Did you know that, currently, there are more CEOs named “John” than all women CEOs combined? But fear not! There is hope on the horizon. Texas has recently been named the best state for women entrepreneurs based on several scoring categories. All your exes live in Texas, and they might be entrepreneurs!
When I first saw the rankings, I expected to see New York and California at the top of the list, yet neither of those states was even in the top three! So, how did our great Lone Star State receive the number one spot? The rankings were measured by the following factors: general business climate, opportunity for women in business, economic and financial health, and livability for women. Not only did Texas score the highest average on these factors, but thanks to Texas’ generally low cost of living, paired up with exponential startup growth, Texas beat out New York and California (Focus). Additionally, Texas has a progressive political climate in its capital and no corporate income tax.
While this is great news, it also opens the conversation of how we can improve the climate for women in business even more. Women in business, whether they live in Texas or Maine still face challenges. For instance, did you know that on average, women receive 45% less capital than men when applying for business loans? (fitsmallbusiness.com) Consider this, of all the investing decisions from venture capitalist firms, 94% of these decisions were made by men- one of whom probably is named John. So, while the business environment for women is improving, we still depend mainly on men to invest in our ideas and pursuits.
Recently, I attended a presentation hosted by Suzi Sosa, co-founder, and CEO of Verb Inc., a leadership software company. In her presentation, Ms. Sosa discussed her struggles as a woman in the business world. She told us when she was looking for funding for her company, her mentor suggested she change her hair, put more makeup on, and dress more “femininely”. She also disclosed that several married men who invested in her company propositioned her romantically afterward. She told us she felt pressured to change the way she looked and acted in order to “fit in” to man’s perception of business. In response to this, Sosa brought to light the fact that women need to help each other out more in order to shift this perception. Sosa described her attempts to find new investors through her female connections in the Austin area, all of whom politely declined for fear it might make them look unprofessional in their respective business circles.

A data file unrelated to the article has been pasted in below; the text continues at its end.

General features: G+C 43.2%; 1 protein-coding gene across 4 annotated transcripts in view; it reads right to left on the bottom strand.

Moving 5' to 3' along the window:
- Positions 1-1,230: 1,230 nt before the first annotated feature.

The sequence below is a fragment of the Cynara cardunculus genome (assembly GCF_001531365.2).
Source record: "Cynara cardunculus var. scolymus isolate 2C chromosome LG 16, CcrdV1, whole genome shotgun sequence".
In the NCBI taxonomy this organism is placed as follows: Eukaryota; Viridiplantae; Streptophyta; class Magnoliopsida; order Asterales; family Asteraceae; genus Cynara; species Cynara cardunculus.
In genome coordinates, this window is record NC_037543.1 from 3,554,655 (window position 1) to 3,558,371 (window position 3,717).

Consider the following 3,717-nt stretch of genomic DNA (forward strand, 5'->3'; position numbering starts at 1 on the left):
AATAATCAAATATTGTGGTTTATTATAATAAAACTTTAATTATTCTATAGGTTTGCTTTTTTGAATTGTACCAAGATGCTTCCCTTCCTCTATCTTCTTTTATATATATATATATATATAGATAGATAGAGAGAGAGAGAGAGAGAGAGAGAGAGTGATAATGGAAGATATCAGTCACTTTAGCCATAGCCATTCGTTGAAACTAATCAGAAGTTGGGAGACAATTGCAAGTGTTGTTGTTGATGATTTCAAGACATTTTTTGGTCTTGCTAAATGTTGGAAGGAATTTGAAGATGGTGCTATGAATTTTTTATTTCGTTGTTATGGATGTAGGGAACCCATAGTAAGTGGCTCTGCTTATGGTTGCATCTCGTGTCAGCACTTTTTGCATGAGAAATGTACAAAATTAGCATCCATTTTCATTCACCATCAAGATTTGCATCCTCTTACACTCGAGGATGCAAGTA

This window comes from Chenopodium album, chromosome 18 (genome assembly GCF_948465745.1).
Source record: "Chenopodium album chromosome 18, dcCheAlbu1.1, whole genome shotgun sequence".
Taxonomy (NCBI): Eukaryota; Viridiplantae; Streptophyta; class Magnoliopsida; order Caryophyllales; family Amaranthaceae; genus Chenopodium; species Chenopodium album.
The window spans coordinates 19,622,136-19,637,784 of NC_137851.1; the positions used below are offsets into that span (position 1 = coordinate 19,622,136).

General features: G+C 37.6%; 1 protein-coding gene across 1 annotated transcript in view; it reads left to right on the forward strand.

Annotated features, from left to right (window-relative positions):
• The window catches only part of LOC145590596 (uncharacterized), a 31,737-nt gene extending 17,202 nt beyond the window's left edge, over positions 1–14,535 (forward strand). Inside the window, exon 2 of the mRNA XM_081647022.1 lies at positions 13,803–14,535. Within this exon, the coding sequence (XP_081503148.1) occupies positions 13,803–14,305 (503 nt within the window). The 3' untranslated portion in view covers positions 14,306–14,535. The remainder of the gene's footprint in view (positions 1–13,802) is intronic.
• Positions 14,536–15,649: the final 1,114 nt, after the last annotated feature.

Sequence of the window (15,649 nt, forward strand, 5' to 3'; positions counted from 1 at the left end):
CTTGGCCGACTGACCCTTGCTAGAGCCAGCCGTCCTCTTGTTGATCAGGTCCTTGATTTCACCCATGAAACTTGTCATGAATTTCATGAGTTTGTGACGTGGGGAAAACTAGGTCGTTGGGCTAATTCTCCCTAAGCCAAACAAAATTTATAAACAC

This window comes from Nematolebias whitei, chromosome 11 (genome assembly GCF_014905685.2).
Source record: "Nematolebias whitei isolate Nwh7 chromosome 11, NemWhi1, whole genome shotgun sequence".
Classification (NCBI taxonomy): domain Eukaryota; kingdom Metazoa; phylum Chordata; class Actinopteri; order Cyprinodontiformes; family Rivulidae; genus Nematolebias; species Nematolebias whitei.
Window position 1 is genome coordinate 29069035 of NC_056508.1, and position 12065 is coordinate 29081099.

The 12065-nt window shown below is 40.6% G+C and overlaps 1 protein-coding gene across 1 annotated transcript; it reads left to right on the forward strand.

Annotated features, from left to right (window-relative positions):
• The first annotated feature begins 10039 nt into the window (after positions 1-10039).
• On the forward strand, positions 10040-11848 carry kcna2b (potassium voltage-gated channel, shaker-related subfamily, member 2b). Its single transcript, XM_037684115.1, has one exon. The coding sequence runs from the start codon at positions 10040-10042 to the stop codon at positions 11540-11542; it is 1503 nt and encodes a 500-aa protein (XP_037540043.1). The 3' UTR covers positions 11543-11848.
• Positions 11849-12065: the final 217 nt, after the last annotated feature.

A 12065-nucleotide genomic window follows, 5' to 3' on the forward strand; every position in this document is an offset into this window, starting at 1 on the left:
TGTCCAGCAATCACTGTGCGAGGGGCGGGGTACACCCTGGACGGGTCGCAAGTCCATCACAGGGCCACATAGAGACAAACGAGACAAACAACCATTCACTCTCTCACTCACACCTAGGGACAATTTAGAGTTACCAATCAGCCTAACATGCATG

To clarify, I am not writing this as an attack on men, quite the contrary. I am writing this as a call to action to women. The business climate is changing for us, and for the better. However, if we truly want to be on par with men, we need to start by being more confident in our own abilities.
As a junior in college, I have started to notice not only fewer women in my classes but also less participation from them; we don’t ask as many questions and we don’t give our input as much as our male peers do. College should be a healthy environment for women to learn to trust their business guts and to question the status quo. But, whatever the reason might be, we as women are less participative in business classes, which then transfers into the greater business world. While this may sound like a bit of a bummer, the good news is we have the power to change it. It is time that we, as women in business, start speaking up, ask more questions, and learn to trust our guts.
The climate is shifting in our favor, and self-confidence is key. However, self-confidence alone is not enough for us to break through the glass ceiling. It seems that women in business are continually pitted against each rather than encouraged to help one another. If we want to be seen as true equals in the business sphere, we need to invest in each others’ ventures, bring fresh faces into our business circles, and not be afraid to advocate for our own ideas. I’m grateful for Texas and its opportunities for women in business, but there’s always room for improvement and for more women CEOs.
Elena Moeller is currently junior at the St. Edward’s University and Intern of all trades for Proactive Talent in Austin, Texas. Being born and raised in Minnesota I grew up playing hockey, riding snowmobiles, and fishing. One thing you should know about me is that I have never been labeled as shy- I live for getting to know new people and learning new things. This has enabled me to travel the world, become fluent in Spanish, and live in Milan, Italy where I learned a bit of Italian! I find I am happiest at work when I am able to spark my creativity and create something that is useful for our company but is also an entertaining read.
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Thank you for all the feedback, everyone!
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Actually, women in the workplace are just maturing and they are getting a knack of how workplace environment works and what are the issues but I believe that as time passes by these issues of underestimating women would get diminished.
Nice article, Elena! I’d like to think that it’s a joint effort between men and women, not just a call for women to be more self confident.
One of the best tongue-in-cheek articles I’ve seen on this topic was for men who are confused how to treat women in the workplace in a #metoo era: Just think, what would you do if she were Dwayne ‘The Rock’ Johnson? Would you proposition her? (Yikes, no!) Would you talk over her? (Eek, just try.)
In particular, men (married or otherwise) who proposition women during a business interaction DO need to be called out. Just stop it! That makes my blood boil and it has happened to too many women I know.